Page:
American Sign Language For Dummies with Online Videos, 3rd Edition
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At home or out and about, you often talk about people who aren't right there with you, and that's the same whether you're signing with American Sign Language (ASL) or speaking English.

For instance, at work, you may discuss with one of your co-workers how much you like your boss. When using Sign, you don't have to be able to see someone (or something) to be able to talk about him, her, or it. (That's a good thing, too. How else could you plan a surprise party for your spouse?)

All you have to do to discuss someone who isn't physically present is assign that person a point in the space near your passive hand. You use the same sign for he, she, and it — your index finger extended in a pointing gesture. If the he, she, or it is nearby, you point your index finger at the person or thing, but if the person or thing isn't in your general vicinity, you select a specific place in the space in front of you to sort of stand in for the person or thing.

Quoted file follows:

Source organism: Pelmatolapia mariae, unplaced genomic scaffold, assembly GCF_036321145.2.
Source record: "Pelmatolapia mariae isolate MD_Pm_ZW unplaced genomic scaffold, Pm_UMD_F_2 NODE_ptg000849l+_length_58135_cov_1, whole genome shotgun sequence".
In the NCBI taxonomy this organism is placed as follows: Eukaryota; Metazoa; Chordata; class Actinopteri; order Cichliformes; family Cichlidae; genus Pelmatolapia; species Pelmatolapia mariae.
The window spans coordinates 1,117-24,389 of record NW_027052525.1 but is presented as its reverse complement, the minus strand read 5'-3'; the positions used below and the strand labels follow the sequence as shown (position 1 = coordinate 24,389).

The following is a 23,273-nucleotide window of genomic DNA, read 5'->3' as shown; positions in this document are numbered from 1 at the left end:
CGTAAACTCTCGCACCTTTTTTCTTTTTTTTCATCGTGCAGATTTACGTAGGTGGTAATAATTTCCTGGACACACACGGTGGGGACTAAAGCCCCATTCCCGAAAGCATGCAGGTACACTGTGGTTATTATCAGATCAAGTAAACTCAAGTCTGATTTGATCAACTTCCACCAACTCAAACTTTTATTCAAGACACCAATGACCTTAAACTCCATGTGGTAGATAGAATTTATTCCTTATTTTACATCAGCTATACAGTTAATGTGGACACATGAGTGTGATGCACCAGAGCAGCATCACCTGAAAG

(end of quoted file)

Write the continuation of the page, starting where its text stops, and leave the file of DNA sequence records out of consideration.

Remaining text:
In ASL, this sign isn't gender-specific. You point to the same space every time you refer to the absent one. So if you want to sign about Buddy, fingerspell his name and point to your passive hand area.

About This Article

This article is from the book:

About the book authors:

Adan R. Penilla II, PhD, NIC, NAD IV, CI/CT, SC:L, ASLTA, teaches American Sign Language at Colorado State University and is a freelance interpreter for the Colorado court system. Angela Lee Taylor has taught ASL for Pikes Peak Community College and the Colorado School for the Deaf and the Blind.

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